Soltero has been teaching this thought of “reachability” for the majority of his residency at Google, and it has driven Google to coordinate Meet and Chat into so many of its different administrations. It’s a decent objective, however, it includes some major disadvantages: adding everything to everything has made a portion of Google’s services jumbled and complicated. You can begin a meeting from any place! In any case… do you need to? Streamlining your communication choices is a good idea, but haphazardly cramming everything together doesn’t work.

Over the most recent few years, specifically, Meet has turned into a strong platform for meetings and group chats, everything being equal, while Duo has stayed more of a messaging app. All google guarantees it’s carrying Duo’s features to Meet going forward and seems convinced it can offer the best of both worlds.

However, it’s not exactly right to say that Duo’s being killed. The app, which Google initially launched in 2016 as a simple manner to make balanced video calls, does several useful things that Meet doesn’t. For one thing, you can call someone directly — incorporating their phone number — as opposed to depending on sending links or hitting that giant Meet button in your Google Calendar invite. Duo has forever been more similar to FaceTime than Zoom in that sense. (Google likewise launched an iMessage competitor, Allo, simultaneously as Duo. Allo didn’t turn out so great.)

As the two services become one, Google is inclining toward Duo’s mobile app as the default. Pretty soon, the Duo app will get an update that brings an attack of Meet highlights into the platform; not long from now, the Duo app will be renamed Google Meet. The ongoing Meet app will be classified “Meet Original,” and in the end deprecated.

This sounds… confusing, but Google claims it’s the best way forward. “The Duo mobile app had a lot of sophistication, especially under the hood,” says Dave Citron, the director of products for Google’s video products. “Especially in emerging markets, where network connectivity was sparse or highly variable.” On the web, it’s different; Meet is the much more developed web platform, so that forms the base of the new combined system. But in both cases, “the idea is 100% of the functionality,” Citron said, “combined forces, and no users left behind.”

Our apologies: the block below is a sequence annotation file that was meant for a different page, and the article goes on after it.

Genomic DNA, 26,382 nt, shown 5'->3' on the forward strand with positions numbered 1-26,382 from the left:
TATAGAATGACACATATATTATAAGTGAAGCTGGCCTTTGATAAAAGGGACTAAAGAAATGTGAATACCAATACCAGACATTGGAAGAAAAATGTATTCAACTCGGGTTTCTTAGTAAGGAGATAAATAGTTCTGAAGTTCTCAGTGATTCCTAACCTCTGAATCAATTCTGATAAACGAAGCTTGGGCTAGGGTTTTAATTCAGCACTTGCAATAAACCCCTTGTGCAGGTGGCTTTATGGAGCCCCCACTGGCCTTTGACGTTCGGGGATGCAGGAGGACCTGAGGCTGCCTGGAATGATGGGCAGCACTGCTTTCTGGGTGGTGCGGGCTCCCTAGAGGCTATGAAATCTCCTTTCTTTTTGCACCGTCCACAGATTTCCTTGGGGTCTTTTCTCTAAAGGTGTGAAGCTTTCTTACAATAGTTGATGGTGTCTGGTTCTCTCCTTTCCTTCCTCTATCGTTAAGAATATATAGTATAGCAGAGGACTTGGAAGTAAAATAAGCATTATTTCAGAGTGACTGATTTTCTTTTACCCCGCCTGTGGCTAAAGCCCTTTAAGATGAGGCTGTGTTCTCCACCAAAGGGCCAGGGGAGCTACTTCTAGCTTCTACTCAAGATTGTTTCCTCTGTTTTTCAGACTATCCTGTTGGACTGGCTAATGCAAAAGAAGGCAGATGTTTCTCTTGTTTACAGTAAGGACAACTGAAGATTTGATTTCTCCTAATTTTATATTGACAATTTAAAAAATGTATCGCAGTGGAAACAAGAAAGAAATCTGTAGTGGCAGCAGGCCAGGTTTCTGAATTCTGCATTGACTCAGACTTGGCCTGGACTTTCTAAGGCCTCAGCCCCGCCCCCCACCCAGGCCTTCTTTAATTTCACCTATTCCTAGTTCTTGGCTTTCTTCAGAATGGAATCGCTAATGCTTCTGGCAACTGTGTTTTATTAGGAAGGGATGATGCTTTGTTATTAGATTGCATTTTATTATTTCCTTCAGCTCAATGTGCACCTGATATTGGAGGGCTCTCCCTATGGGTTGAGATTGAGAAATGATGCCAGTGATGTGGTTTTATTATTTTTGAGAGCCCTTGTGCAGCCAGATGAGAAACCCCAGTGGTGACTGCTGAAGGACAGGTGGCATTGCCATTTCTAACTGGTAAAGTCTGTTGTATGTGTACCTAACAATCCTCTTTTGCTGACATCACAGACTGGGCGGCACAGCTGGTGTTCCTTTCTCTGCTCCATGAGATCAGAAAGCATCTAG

This is one more exertion from Google to bring together a portion of its beforehand divergent parts, making the Google suite of services make more coherent and cohesive sense. Soltero said that as Meet has grown during the pandemic, it turned into an undeniable spot for Google to think about its voice and video endeavors going ahead. Also, he’s confident that after some time, the Meet brand can come to mean more than just “meeting.”

Getting this right will be interesting for Google. If it has any desire to construct a cross-platform, cross-purpose platform for audio and video calls, it needs to get a ton of easily overlooked details right. Should every single device and browser tab you’re signed in to ring every time you get a call? (Google says no, and that it’s getting better at recognizing which device you’re using and sending calls and notifications to that one.) Should you be able to get calls on your personal and work device at the same time? (No good answer yet, but Soltero said he’s leading the charge to figure it out.)

Meet is now baked into so many Google services that it could turn into a significant WhatsApp and FaceTime contender for all intents and purposes for the time being, but only if it can integrate without being annoying or complicated.

The renaming of Duo to Meet will be done later in the year.

Google likewise says that users won’t need to download an additional app. But there are a few kinks that Google will have to iron out including how users will transition to the new app. It will take some balancing for Google to get this just right, but it is a move they could have done much earlier, maybe at the peak of the pandemic, when the use of Google Meet was soaring high.